Let’s get one thing straight from the outset; this is NOT an article about steroids! Most steroids are artificial forms of testosterone. Some bodybuilders and athletes take steroids to raise their testosterone levels far beyond what is possible naturally, although some are less than honest about their steroid use!
While it’s clear that “being on the juice” will have a significant impact on strength and appearance, it can also be very dangerous, especially if used in massive amounts or for long periods.
Instead, this article is about natural testosterone production and what you can do to boost your levels naturally.
- What is Testosterone, Anyway?
- Nine Ways to Boost Testosterone Naturally
- Increase Testosterone – Wrapping Up
What is Testosterone, Anyway?
Testosterone is a hormone or chemical messenger that tells specific cells in your body how to act. Both men and women produce testosterone, but, in general, men have around ten times the amount of testosterone as women. Testosterone, sometimes simply called T, is essential for making you muscular and lean, so it’s in your best interests to know a little more about this marvelous man-making hormone.
Testosterone is both anabolic and androgenic. All that means is that it aids in muscle growth (anabolic) and is also responsible for the development of the secondary male characteristics such as body hair and beard growth, your deep voice, and sex drive (androgenic).
Your testosterone levels peak in your mid to late twenties and then start a slow and gradual decline after that.
There are several things that can hasten this decline, including eating a low-quality diet, doing too much cardio, smoking heavily, testicular trauma (getting kicked in the balls), exposure to too many toxins, being over fat, and eating too many estrogen-forming foods, such as soya.
If your testosterone levels fall too low, you could be said to be suffering from a condition called andropause.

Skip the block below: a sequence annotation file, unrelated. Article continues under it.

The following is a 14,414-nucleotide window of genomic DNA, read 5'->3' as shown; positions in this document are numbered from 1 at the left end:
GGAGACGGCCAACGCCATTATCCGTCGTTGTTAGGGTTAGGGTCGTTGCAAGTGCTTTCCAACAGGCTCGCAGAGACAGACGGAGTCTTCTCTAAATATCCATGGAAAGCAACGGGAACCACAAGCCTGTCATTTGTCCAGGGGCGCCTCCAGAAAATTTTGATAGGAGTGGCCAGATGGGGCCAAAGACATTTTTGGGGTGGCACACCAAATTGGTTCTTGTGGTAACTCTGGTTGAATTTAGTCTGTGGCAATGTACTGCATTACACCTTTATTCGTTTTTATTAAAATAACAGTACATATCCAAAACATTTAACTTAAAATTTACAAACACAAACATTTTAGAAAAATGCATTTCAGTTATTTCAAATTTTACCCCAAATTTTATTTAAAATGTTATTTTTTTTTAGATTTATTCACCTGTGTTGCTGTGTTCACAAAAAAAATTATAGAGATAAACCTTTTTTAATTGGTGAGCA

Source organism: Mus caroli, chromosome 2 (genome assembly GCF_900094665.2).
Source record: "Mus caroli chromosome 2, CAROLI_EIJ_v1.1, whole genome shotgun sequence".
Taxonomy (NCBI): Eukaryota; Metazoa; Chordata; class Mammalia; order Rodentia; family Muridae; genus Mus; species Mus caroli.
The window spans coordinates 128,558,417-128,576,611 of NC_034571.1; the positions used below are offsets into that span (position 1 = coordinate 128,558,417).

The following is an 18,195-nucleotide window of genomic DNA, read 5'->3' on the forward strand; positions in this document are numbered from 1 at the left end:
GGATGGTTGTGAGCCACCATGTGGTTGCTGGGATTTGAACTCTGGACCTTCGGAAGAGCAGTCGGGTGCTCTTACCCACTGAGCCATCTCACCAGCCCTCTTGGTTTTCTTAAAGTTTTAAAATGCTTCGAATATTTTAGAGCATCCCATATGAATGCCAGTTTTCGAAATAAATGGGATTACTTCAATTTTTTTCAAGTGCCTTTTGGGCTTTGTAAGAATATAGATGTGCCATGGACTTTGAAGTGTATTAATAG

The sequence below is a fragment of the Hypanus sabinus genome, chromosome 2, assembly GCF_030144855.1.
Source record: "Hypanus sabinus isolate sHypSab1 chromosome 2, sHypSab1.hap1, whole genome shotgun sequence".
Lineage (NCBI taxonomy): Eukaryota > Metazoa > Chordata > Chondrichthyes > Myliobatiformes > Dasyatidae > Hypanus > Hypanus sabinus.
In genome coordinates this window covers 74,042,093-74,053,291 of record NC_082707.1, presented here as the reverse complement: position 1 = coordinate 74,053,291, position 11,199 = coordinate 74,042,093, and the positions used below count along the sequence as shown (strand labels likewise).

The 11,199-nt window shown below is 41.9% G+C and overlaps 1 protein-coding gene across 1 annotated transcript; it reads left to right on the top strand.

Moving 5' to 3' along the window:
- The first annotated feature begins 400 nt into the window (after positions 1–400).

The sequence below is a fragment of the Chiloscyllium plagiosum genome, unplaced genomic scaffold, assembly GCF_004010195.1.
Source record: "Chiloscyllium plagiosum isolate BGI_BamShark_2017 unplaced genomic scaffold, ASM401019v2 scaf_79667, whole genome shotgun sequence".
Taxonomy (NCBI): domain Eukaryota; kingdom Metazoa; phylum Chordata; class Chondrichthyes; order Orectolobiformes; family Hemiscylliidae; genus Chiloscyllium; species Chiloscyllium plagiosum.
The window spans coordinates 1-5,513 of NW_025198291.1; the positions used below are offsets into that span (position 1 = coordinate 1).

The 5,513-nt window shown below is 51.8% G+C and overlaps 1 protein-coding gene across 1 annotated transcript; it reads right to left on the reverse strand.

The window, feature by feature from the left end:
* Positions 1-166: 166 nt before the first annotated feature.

Andropause results in very low T-levels and is typically treated with hormone replacement therapy (HRT), including testosterone gel, patches, or injections – which are all basically doctor-prescribed steroids, albeit in therapeutic rather than mega-sized doses.
In contrast, moderately low testosterone levels are often left undiagnosed and, more importantly, untreated. Subsequently, many men go through life with below-average testosterone levels and feeling far less formidable than they really should but without suffering true andropause.
If you experience any of the following, you may well be suffering from low testosterone levels. You might not be fully in the grips of andropause, but if your T-levels are a bit on the low side, you may have one or some of these symptoms…
- Reduced sex drive
- Reduced motivation
- Difficulty building muscle
- Difficulty shifting fat/losing weight
- Mood swings
- Difficulty sleeping
- Difficulty concentrating
- Decreased bone mass
- Loss of body hair/reduced need to shave
- Hot flushes/sweats
Needless to say, no man should go through life feeling like this.
If you suspect that you may have below-average testosterone levels, your first port of call should be your doctor.
A simple saliva or blood test will reveal if your T-levels are normal or low. If they are very low and you are genuinely suffering from andropause, you may be a candidate for HRT.